Neha Patil

Gothic architecture in Lithuania

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Gothic architecture in Lithuania

Lithuania is not the very centre of Gothic architecture, but it provides a number of examples, partly very different and some quite unique.



Lithuania, situated at the border of Greek and Roman Church had developed by the defence of its paganism, especially against the Teutonic Order to become a state and in the 14th century a major power. The territory of nowaday's republic, except Lithuania Minor, which was ruled by the Teutonic Order, was the Lithuanian speaking part of the Grand Duchy of Lithuania, with its Slavic and Orthodox majority of subjects. The centre of power of this large state lay among Kaunas, Trakai and Vilnius.

By the marriage of Grad Duke Władysław II Jagiełło and the polish Queen Jadwiga, the personal union of Lithuania and Poland began. After the Battle of Grunwald in 1410 and by the Treaty of Melno in 1422 the attacks of the Teutonic Order ceased. After the Second Peace of Toruń, the Order was not any more a serious competitor against the two monarchies joined by personal union.

Castles with hard walls

Castles built of stones and bricks, dates og the first complete building after wooden precursors:

  • Kaunas Castle, built in mid 14th century, explored by Teutonic Knights in 1361 and destroyed in 1362, in 1384 once more conquered by the Order an reconquerd by the Lithuanians,
  • Trakai Peninsula Castle, 1350–1377,
  • Trakai Island Castle, Fortifications built in the second half of the 14th century, palace after 1410,
  • Medininkai Castle, 1392, after mid 15th century residential
  • Gediminas Tower in Vilnius, completed 1409.
  • Almost all of the Lithuanians medieval castles and forts were built of wood and earth.

    Orthodox cathedral of Vilnius

    The oldest church in Lithuania, that has been built of bricks, is the Orthodox Cathedral of the Theotokos, Vilnius. It was constructed in 1346, when Renaissance style had not yet arrived in central Europe, and in the Grand Duchy only the Slavic population was Christian. Therefore, its mixture of Gothic and Byzantine design is considered the first example of Belarusian Gothic. The roofs and the design of the outer walls underwent some chenges in the course of centuries. Today, the outer appearance is Neo-Byzantine, and most of the walls are plastered.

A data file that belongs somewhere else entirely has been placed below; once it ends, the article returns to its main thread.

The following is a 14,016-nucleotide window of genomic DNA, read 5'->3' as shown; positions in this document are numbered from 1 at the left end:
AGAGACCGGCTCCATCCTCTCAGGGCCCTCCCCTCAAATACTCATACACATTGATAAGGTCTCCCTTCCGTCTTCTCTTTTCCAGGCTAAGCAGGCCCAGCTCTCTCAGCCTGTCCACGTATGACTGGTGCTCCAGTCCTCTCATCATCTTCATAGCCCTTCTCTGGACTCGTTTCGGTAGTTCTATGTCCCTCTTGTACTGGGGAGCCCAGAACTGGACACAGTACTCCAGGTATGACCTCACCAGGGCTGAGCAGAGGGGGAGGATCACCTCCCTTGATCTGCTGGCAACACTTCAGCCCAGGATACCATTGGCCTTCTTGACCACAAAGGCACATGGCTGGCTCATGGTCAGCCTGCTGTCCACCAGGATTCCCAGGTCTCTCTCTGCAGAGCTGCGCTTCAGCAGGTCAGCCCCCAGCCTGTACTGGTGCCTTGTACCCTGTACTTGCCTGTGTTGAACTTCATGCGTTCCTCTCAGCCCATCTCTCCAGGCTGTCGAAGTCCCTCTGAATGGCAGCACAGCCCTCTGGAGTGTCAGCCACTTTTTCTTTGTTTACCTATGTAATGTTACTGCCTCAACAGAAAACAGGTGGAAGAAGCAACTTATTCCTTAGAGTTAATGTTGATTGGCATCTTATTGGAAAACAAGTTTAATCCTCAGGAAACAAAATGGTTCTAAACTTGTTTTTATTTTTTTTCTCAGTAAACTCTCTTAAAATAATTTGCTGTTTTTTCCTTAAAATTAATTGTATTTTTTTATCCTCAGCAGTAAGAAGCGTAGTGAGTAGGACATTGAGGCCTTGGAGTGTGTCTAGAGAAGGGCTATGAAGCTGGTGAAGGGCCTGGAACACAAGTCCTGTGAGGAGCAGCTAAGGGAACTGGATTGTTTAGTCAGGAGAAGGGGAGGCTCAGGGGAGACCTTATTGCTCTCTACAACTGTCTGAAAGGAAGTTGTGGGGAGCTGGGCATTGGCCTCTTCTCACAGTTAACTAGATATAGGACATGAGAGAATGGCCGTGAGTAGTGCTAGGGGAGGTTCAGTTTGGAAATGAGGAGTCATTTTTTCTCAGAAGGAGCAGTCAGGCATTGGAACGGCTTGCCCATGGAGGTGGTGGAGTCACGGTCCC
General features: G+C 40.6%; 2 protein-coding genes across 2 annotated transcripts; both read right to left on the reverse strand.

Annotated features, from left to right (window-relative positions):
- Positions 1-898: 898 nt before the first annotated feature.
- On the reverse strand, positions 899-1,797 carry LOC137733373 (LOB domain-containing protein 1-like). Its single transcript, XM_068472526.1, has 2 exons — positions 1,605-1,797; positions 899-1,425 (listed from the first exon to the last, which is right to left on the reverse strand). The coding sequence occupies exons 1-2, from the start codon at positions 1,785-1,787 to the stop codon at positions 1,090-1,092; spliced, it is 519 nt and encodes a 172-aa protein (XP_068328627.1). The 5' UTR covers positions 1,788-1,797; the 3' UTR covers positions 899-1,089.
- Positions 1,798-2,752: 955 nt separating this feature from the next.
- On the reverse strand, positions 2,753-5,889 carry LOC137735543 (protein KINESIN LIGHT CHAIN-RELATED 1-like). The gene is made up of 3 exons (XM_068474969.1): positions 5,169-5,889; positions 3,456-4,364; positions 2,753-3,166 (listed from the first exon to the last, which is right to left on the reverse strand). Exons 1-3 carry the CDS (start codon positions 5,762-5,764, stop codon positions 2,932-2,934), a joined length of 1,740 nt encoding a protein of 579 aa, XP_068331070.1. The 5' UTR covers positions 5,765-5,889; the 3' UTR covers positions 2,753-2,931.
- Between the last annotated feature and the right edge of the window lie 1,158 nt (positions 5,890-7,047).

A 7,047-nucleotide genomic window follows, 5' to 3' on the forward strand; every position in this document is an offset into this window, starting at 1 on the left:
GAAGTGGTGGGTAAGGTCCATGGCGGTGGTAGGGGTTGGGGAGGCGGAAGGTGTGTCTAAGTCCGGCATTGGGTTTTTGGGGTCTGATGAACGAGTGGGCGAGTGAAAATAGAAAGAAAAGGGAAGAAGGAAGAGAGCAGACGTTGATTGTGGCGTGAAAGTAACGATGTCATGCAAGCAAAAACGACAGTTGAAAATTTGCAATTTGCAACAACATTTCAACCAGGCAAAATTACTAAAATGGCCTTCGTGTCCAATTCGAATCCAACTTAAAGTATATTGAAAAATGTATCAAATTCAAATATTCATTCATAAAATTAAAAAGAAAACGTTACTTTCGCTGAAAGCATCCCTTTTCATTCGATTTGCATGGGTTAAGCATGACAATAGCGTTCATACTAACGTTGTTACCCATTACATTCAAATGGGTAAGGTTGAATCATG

Brick Gothic

    After Władysław II had been baptized to be a Catholic, the country officially became Christian, and churches were built also for the Lithuanian population in the northwest of the Grand Duchy. Soon the most important churches were erected in Brick Gothic:

  • Church of St. Nicholas in Vilnius, 1387
  • Vytautas' the Great Church in Kaunas, about 1400
  • St-George's Church ( in Kėdainiai, 1403
  • Kaunas Cathedral Basilica, 1410, several times rebuilt and redesigned in Baroque style
  • Franziskan Church of the Assumption of Mary ( in Vilnius, after a wooden precursor of 1387 in bricks since 1410, several times destroyed by fire, since 1671–1675 mainly Baroque.
  • Flamboyant style

    In the period of late Gothic, in Lithuania two exceptional buildings wer created, in abundant French Flamboyant style, but realized in bricks.

  • The House of Perkūnas was built in mid 15th century as a trading post of the Hanseatic League and had tha function till 1532. Afterwards it was used by the Society of Jesus. The present name is derived from a small picture that was found at the wall and was considered an image of a Baltic thunder god by romantic historicans.
  • Church of St. Anne, Vilnius, 1495–1500.
  • Belarusian Gothic

    Like in neighbouring Belarus, several Churches and other buildings were erected in the first half of the 16th century in a mixed style of Gothic, Renaissance and Byzantine elements, by some people called Belarusian Gothic. Examples are:

  • Church of St. Gertrude, Kaunas
  • Old Church of St-John-Baptist in Zapyškis
  • Church of St. Francis and St. Bernard, Vilnius
  • References

    Gothic architecture in Lithuania Wikipedia

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